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On 2012



I want to boil this down to the essentials. I’ll start with a simple outline of what did and didn’t happen in 2012. Then, after that, a longer narrative follows for those who want more detail. In the final section, I’ve selected a short-list of links to interviews and video resources.


My approach to 2012 has always been to try to reconstruct what the ancient Maya thought about it. This effort was ongoing since the early 1990s. Earlier, since 1985 or so, I was studying Maya culture, cosmology, and calendrics.

No professional Maya scholar took up and published on this approach until August of 2010. No book by a Maya scholar who was concerned with reconstructing what the ancient Maya believed about 2012 has ever appeared. (The several books that have appeared were reactionary and debunking in nature.)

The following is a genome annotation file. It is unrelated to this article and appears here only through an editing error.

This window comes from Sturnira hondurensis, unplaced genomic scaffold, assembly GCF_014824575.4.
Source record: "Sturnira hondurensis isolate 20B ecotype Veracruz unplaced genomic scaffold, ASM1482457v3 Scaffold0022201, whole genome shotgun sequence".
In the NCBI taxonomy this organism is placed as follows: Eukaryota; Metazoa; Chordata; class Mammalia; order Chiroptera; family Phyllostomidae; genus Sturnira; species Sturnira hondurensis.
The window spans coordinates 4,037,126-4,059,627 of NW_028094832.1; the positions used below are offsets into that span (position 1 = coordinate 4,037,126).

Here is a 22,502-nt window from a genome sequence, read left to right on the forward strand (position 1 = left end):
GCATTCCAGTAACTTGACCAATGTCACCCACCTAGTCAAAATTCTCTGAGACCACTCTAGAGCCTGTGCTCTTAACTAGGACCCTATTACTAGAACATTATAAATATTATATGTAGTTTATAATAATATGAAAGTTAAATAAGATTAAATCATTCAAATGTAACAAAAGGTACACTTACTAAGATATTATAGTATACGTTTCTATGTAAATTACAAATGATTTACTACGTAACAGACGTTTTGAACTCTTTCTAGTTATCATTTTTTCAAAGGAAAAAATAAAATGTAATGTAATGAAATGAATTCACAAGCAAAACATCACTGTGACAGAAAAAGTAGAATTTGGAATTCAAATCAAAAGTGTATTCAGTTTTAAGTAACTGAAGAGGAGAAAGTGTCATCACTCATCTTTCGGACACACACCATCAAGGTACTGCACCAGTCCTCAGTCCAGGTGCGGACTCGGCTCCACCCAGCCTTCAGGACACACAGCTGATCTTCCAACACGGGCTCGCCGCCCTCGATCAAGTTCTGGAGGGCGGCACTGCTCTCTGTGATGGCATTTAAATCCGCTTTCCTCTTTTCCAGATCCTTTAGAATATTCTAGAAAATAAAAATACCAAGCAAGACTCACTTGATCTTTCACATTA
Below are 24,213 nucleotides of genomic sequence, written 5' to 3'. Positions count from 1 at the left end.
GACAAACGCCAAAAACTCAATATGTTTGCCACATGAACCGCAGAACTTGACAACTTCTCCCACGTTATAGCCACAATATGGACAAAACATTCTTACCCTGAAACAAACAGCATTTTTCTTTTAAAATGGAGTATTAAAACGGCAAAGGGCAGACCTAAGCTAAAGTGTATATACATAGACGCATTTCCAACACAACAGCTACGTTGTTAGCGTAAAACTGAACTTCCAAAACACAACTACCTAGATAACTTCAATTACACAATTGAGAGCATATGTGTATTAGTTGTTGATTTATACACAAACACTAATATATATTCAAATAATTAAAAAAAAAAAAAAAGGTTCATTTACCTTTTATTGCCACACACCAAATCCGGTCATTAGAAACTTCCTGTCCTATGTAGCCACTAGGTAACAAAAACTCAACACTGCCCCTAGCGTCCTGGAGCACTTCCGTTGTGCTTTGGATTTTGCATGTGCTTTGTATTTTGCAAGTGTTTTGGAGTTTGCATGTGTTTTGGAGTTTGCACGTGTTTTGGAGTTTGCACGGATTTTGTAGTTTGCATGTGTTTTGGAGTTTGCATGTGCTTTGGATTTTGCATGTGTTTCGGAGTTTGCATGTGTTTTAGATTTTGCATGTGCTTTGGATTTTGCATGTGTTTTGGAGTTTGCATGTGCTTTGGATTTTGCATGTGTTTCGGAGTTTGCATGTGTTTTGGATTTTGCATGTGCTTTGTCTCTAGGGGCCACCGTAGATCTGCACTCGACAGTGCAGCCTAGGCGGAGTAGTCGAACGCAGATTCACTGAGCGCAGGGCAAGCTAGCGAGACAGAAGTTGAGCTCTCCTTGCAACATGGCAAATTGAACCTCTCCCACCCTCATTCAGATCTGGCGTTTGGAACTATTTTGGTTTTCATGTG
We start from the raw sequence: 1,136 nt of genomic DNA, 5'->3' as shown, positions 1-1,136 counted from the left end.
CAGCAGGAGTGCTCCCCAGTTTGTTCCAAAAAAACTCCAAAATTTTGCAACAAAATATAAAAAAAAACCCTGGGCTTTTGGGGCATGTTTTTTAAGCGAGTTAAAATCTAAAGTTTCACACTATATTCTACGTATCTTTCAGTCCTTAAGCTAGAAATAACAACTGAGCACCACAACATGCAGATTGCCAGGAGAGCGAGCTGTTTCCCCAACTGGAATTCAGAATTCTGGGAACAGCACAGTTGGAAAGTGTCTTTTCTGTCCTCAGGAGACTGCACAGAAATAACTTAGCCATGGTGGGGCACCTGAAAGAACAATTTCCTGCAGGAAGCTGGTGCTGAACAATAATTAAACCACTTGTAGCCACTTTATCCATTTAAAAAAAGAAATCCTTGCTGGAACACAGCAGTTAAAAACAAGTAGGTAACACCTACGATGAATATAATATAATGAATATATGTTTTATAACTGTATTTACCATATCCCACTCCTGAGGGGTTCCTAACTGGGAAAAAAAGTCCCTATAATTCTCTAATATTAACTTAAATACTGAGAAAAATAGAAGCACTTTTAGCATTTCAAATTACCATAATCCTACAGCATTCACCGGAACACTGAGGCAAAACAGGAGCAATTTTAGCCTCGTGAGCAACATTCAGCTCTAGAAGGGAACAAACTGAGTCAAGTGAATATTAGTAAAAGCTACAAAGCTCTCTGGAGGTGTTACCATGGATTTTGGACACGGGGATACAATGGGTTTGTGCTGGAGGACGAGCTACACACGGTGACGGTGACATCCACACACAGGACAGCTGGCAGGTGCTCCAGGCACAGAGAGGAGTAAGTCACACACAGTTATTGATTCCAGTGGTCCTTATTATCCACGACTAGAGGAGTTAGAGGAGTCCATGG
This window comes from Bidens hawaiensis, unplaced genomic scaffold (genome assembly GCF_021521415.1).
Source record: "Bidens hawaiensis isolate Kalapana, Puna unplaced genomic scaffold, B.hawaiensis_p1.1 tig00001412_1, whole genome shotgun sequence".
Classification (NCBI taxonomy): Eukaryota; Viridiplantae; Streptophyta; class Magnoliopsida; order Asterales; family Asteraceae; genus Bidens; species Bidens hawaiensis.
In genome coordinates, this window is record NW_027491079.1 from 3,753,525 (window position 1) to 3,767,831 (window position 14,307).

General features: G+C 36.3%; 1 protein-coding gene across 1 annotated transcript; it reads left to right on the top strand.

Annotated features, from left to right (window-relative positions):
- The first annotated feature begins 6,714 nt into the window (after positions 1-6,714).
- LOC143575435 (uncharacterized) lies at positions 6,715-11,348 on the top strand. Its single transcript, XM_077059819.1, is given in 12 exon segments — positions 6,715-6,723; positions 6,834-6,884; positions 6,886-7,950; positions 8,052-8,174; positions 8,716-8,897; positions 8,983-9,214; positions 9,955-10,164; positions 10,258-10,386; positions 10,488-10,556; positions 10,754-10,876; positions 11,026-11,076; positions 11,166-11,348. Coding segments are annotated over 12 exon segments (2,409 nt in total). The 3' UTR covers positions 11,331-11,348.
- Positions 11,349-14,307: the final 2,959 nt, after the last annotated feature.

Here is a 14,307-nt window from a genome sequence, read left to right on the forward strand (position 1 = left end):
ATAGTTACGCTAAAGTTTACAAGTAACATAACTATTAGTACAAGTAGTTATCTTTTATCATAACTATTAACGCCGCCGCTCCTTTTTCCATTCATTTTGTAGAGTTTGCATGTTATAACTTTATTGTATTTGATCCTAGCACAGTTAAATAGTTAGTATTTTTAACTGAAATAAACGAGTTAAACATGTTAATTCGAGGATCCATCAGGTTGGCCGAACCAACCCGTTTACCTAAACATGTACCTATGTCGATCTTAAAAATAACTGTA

In the popular marketplace, no other writer took this approach to heart, and instead offered clever models or systems only loosely related to the Maya ideas. Interesting ideas can certainly be found in this genre, but there was no  concern with studying, researching, and reconstructing what the ancient Maya actually thought about 2012.

My approach to understanding 2012 began by studying the Maya Creation Myth and the site of Izapa, the centerpiece of a pre-Classic culture which many scholars had acknowledged was involved in the formulation of the Long Count calendar (the “2012″ calendar). This was a  logical place to begin the work, and quickly produced startling results. I discovered that 2012 was targeted by the Izapan shaman-astronomers because of a rare astronomical alignment, which in turn was coordinated with a spiritual teaching of “sacrifice, transformation, and renewal,” evident in the Creation Myth’s doctrine of World Ages.